Research ProjectNational Ballast Information Clearinghouse
The National Ballast Information Clearinghouse collects and analyzes all ballast water management reporting forms submitted to the United States Coast Guard and characterizes the patterns and trends of ballast water delivery and management in the United States as it pertains to the introduction of non-native species.
The National Ballast Information Clearinghouse (NBIC) is a joint program between SERC and the U.S. Coast Guard (USCG) that was mandated by the National Invasive Species Act of 1996 (NISA; P.L. 104-332). An overarching goal of NISA is to reduce the overall number of aquatic nuisance species arriving to the US on commercial ships and other vectors. To address the ballast water* vector, SERC has played an integral role in development, maintenance, and operation of the USCG National Ballast Information Clearinghouse since its inception. SERC’s role with NBIC began in 1998 with the initial design, implementation, and operation of a database and information system to develop and maintain an effective clearinghouse of national data for USCG. NBIC has been directed and operated by SERC continuously from 1998-2016.
In September 2004, mandatory ballast water management* reporting was expanded to include virtually all commercial ships capable of carrying ballast water that operate in the United States. Ballast water management reports contain vessel details, transit history (e.g., arrival, last, and next ports, arrival date), and the history of all ballast tanks to be discharged in U.S. waters (e.g., source and discharge dates, locations, and volumes), as well as details about any ballast water management (e.g., treatment, exchange, or discharge to a shore based treatment facility). NBIC receives approximately 120,000 ballast water management reports per year. A central objective of the NBIC is the synthesis and analysis of ballast water management data for USCG as required by NISA.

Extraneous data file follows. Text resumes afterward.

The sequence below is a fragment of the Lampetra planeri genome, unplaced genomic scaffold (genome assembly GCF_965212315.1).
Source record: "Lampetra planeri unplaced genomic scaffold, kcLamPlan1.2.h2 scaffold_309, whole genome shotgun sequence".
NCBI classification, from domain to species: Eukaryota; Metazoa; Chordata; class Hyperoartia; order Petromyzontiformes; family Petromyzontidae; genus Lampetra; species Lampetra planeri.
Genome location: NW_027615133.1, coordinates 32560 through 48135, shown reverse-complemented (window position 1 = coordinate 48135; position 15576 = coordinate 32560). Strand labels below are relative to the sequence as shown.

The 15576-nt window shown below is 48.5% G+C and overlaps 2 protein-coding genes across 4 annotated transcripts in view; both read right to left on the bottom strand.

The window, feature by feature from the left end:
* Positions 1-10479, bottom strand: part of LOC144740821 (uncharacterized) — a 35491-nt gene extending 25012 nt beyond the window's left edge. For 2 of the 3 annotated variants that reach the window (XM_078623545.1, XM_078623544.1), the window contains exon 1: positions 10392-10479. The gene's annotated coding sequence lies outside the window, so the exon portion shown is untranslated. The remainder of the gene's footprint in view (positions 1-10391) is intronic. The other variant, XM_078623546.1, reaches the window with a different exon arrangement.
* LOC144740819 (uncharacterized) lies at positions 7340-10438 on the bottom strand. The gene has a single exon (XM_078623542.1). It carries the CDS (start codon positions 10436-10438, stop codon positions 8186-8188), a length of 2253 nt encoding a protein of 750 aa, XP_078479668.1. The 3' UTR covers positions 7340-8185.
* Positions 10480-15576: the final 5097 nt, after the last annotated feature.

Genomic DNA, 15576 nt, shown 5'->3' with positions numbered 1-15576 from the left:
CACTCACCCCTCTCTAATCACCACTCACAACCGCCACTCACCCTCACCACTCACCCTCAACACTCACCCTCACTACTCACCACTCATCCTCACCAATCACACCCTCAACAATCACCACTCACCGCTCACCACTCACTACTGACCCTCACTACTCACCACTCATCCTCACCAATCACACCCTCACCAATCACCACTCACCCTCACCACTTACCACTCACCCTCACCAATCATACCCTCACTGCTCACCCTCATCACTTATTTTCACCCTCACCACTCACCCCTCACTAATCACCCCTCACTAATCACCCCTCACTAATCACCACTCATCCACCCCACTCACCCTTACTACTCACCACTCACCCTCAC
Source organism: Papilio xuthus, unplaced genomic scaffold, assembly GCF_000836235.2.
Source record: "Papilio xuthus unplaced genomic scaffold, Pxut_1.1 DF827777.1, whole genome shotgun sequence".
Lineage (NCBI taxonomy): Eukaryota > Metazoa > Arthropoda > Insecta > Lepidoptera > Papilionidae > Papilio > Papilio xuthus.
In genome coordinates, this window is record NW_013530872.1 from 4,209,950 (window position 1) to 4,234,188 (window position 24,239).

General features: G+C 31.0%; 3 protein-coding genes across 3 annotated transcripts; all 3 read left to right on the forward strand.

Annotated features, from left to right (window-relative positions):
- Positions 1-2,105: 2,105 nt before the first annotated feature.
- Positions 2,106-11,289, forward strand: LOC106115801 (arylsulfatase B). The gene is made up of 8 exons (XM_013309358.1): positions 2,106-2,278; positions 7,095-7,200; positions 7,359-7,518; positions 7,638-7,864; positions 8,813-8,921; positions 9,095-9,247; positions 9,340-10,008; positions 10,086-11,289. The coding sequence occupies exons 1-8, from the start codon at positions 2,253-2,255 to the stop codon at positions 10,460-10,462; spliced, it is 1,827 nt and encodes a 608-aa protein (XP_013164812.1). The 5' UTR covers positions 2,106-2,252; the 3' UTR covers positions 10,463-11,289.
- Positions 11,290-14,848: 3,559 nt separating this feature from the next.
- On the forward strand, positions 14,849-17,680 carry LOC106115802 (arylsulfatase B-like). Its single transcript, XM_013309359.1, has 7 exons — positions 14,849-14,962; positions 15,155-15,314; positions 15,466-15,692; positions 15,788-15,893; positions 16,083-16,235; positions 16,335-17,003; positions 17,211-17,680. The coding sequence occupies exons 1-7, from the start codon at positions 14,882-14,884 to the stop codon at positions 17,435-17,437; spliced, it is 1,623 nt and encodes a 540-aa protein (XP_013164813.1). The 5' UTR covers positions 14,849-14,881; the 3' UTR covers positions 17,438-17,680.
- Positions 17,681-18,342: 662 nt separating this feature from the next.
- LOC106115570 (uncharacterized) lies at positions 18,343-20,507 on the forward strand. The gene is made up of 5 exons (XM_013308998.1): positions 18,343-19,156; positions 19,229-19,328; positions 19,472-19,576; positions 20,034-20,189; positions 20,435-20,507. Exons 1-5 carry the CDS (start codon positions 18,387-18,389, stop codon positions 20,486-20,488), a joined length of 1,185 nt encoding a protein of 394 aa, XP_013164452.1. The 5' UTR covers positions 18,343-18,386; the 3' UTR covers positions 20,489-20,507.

The data collected with ballast water management reports help us better understand the operation of the ballast water vector and, importantly, how various management strategies may reduce ballast water and shipping related introductions of non-native species. We also use these data to evaluate the patterns of ship and ballast water flux to explain the patterns of establishment of non-native species. Since 2011, the NBIC has conducted surveys of the biota in ballast water tanks as well as field surveys of the receiving waters (ports and bays) to understand the longer term effects of ballast water management on marine/estuarine invasion rates.
Find more detailed information including ballast water data on the NBIC website http://invasions.si.edu/nbic/
|Ballast water||Ballast water is carried by ships to provide balance, stability, and trim during sailing and to keep them upright during loading and offloading operations. Ballast water is typically held in dedicated ballast tanks located around cargo holds and near the bow and stern of the ship.|
|Ballast water management||Until ballast water treatment systems are approved and in common use, ballast water exchange will be the primary ballast water management method. Ballast water exchange is the replacement of coastal ballast water with open ocean water usually from from greater that 200 nmi from the coast. Ships can replace their coastal ballast in two ways: